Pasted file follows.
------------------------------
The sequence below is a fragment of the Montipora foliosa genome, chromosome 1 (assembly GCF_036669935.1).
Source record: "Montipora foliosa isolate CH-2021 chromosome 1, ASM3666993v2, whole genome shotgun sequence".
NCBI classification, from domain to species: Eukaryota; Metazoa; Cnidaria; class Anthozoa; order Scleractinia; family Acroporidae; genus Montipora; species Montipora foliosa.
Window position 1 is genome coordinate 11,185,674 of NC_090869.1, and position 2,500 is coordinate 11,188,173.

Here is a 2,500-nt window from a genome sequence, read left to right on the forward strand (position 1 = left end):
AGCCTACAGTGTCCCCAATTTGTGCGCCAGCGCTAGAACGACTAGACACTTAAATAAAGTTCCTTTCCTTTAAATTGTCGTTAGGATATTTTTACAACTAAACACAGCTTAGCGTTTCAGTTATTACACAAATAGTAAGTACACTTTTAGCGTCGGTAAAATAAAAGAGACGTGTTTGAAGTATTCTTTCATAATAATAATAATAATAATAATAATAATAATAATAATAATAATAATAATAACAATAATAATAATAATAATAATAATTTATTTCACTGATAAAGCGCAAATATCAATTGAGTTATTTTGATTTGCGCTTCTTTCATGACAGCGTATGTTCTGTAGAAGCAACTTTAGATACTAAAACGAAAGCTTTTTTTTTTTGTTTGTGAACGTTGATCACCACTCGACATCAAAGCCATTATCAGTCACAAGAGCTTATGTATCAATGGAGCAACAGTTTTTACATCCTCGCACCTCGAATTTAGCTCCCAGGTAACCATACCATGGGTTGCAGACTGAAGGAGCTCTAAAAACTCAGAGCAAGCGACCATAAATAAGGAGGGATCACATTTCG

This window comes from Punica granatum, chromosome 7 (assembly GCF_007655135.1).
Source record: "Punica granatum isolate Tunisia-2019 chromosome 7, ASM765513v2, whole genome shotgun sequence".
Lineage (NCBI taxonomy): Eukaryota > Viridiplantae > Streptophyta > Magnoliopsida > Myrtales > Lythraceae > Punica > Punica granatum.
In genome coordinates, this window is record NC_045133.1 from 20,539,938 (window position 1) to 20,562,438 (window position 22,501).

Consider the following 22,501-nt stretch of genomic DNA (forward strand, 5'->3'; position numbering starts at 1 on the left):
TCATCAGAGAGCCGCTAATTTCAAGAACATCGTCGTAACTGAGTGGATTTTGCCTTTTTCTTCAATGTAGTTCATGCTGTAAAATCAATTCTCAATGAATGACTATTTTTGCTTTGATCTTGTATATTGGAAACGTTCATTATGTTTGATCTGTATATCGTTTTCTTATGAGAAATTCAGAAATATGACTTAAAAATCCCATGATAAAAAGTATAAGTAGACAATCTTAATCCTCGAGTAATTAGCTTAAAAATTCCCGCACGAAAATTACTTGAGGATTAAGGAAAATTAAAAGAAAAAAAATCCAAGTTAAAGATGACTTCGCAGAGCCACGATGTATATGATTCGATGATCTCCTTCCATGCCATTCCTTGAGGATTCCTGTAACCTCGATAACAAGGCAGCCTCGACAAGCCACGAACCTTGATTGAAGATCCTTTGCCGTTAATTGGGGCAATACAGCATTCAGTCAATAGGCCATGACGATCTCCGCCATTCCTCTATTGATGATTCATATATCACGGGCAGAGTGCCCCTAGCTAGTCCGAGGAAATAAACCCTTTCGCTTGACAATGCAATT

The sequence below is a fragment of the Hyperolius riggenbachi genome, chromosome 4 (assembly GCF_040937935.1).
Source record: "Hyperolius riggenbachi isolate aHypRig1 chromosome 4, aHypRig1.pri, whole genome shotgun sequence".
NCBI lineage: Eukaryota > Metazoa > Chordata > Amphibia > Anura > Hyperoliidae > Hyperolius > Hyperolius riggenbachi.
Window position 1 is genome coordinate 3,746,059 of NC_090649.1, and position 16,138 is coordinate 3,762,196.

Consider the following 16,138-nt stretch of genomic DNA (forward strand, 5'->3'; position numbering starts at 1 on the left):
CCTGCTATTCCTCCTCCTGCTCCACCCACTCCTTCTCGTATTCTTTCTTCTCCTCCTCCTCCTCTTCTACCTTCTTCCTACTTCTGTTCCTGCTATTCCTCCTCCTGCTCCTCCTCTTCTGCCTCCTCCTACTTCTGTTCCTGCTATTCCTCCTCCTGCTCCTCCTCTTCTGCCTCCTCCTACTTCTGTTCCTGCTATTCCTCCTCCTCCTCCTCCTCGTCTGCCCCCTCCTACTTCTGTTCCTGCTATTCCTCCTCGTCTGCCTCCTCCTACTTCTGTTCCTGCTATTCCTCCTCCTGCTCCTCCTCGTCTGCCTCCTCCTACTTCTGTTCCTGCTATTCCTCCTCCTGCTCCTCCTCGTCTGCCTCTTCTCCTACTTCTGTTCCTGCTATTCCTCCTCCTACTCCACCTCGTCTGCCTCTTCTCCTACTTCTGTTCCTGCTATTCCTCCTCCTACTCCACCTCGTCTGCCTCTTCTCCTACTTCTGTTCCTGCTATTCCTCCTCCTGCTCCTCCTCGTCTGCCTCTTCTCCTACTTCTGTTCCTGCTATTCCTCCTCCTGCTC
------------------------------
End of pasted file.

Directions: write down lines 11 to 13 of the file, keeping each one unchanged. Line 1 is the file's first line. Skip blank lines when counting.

Consider the following 22,501-nt stretch of genomic DNA (forward strand, 5'->3'; position numbering starts at 1 on the left):
TCATCAGAGAGCCGCTAATTTCAAGAACATCGTCGTAACTGAGTGGATTTTGCCTTTTTCTTCAATGTAGTTCATGCTGTAAAATCAATTCTCAATGAATGACTATTTTTGCTTTGATCTTGTATATTGGAAACGTTCATTATGTTTGATCTGTATATCGTTTTCTTATGAGAAATTCAGAAATATGACTTAAAAATCCCATGATAAAAAGTATAAGTAGACAATCTTAATCCTCGAGTAATTAGCTTAAAAATTCCCGCACGAAAATTACTTGAGGATTAAGGAAAATTAAAAGAAAAAAAATCCAAGTTAAAGATGACTTCGCAGAGCCACGATGTATATGATTCGATGATCTCCTTCCATGCCATTCCTTGAGGATTCCTGTAACCTCGATAACAAGGCAGCCTCGACAAGCCACGAACCTTGATTGAAGATCCTTTGCCGTTAATTGGGGCAATACAGCATTCAGTCAATAGGCCATGACGATCTCCGCCATTCCTCTATTGATGATTCATATATCACGGGCAGAGTGCCCCTAGCTAGTCCGAGGAAATAAACCCTTTCGCTTGACAATGCAATT

The sequence below is a fragment of the Hyperolius riggenbachi genome, chromosome 4 (assembly GCF_040937935.1).